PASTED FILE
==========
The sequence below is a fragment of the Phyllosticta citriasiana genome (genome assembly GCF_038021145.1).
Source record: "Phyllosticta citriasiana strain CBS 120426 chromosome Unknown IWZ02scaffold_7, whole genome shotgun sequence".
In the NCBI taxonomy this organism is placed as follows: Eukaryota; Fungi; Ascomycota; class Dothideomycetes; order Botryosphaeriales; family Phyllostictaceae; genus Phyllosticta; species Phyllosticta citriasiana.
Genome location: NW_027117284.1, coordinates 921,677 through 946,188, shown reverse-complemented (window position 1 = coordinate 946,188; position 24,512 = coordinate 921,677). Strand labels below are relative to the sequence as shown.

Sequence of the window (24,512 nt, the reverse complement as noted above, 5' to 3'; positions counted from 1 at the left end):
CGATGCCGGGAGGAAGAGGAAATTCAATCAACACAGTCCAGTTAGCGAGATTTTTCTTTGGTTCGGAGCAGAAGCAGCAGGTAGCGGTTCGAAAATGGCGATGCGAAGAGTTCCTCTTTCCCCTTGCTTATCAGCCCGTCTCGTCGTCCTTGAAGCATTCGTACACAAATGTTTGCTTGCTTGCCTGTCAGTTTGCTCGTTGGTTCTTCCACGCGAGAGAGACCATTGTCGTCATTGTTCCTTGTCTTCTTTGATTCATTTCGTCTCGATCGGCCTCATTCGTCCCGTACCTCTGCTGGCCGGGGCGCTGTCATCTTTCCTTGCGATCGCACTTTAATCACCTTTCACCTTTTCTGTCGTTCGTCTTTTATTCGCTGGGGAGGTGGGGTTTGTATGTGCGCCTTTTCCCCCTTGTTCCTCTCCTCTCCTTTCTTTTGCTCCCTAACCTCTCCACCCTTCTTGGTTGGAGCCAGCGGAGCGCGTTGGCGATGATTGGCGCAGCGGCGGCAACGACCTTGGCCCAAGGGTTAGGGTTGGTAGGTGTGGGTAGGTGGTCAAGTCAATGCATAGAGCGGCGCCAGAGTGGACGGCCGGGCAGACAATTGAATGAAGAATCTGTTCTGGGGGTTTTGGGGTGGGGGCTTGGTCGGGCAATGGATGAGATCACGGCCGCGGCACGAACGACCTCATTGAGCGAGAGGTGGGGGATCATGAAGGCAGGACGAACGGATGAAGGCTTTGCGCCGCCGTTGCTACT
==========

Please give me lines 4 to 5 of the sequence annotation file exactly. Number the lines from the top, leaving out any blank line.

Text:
Genome location: NW_027117284.1, coordinates 921,677 through 946,188, shown reverse-complemented (window position 1 = coordinate 946,188; position 24,512 = coordinate 921,677). Strand labels below are relative to the sequence as shown.

Sequence of the window (24,512 nt, the reverse complement as noted above, 5' to 3'; positions counted from 1 at the left end):